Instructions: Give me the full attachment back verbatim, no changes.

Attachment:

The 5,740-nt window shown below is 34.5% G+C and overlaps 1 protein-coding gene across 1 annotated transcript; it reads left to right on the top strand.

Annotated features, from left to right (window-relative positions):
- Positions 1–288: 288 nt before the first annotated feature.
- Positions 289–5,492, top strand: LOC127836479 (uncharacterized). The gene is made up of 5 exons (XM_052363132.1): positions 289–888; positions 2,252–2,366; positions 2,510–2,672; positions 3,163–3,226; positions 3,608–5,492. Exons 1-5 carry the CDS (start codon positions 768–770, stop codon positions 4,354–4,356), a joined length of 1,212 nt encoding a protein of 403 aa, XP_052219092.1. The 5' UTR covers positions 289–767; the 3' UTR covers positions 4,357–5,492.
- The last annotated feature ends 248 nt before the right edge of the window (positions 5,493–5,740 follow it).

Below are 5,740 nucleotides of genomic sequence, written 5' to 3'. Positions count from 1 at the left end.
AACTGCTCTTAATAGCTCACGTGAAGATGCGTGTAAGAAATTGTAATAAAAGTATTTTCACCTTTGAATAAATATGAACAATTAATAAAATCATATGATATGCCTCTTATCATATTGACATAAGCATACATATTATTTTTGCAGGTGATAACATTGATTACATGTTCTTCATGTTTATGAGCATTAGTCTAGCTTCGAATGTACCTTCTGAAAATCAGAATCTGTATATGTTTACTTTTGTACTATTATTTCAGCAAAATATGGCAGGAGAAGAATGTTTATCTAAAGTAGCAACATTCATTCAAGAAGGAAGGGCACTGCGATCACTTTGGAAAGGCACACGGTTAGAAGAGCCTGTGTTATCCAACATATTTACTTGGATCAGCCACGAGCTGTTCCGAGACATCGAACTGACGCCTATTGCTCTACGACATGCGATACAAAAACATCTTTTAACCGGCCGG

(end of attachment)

The 5,740-nt window shown below is 34.5% G+C and overlaps 1 protein-coding gene across 1 annotated transcript; it reads left to right on the top strand.

Annotated features, from left to right (window-relative positions):
- Positions 1–288: 288 nt before the first annotated feature.
- Positions 289–5,492, top strand: LOC127836479 (uncharacterized). The gene is made up of 5 exons (XM_052363132.1): positions 289–888; positions 2,252–2,366; positions 2,510–2,672; positions 3,163–3,226; positions 3,608–5,492. Exons 1-5 carry the CDS (start codon positions 768–770, stop codon positions 4,354–4,356), a joined length of 1,212 nt encoding a protein of 403 aa, XP_052219092.1. The 5' UTR covers positions 289–767; the 3' UTR covers positions 4,357–5,492.
- The last annotated feature ends 248 nt before the right edge of the window (positions 5,493–5,740 follow it).

Below are 5,740 nucleotides of genomic sequence, written 5' to 3'. Positions count from 1 at the left end.
AACTGCTCTTAATAGCTCACGTGAAGATGCGTGTAAGAAATTGTAATAAAAGTATTTTCACCTTTGAATAAATATGAACAATTAATAAAATCATATGATATGCCTCTTATCATATTGACATAAGCATACATATTATTTTTGCAGGTGATAACATTGATTACATGTTCTTCATGTTTATGAGCATTAGTCTAGCTTCGAATGTACCTTCTGAAAATCAGAATCTGTATATGTTTACTTTTGTACTATTATTTCAGCAAAATATGGCAGGAGAAGAATGTTTATCTAAAGTAGCAACATTCATTCAAGAAGGAAGGGCACTGCGATCACTTTGGAAAGGCACACGGTTAGAAGAGCCTGTGTTATCCAACATATTTACTTGGATCAGCCACGAGCTGTTCCGAGACATCGAACTGACGCCTATTGCTCTACGACATGCGATACAAAAACATCTTTTAACCGGCCGG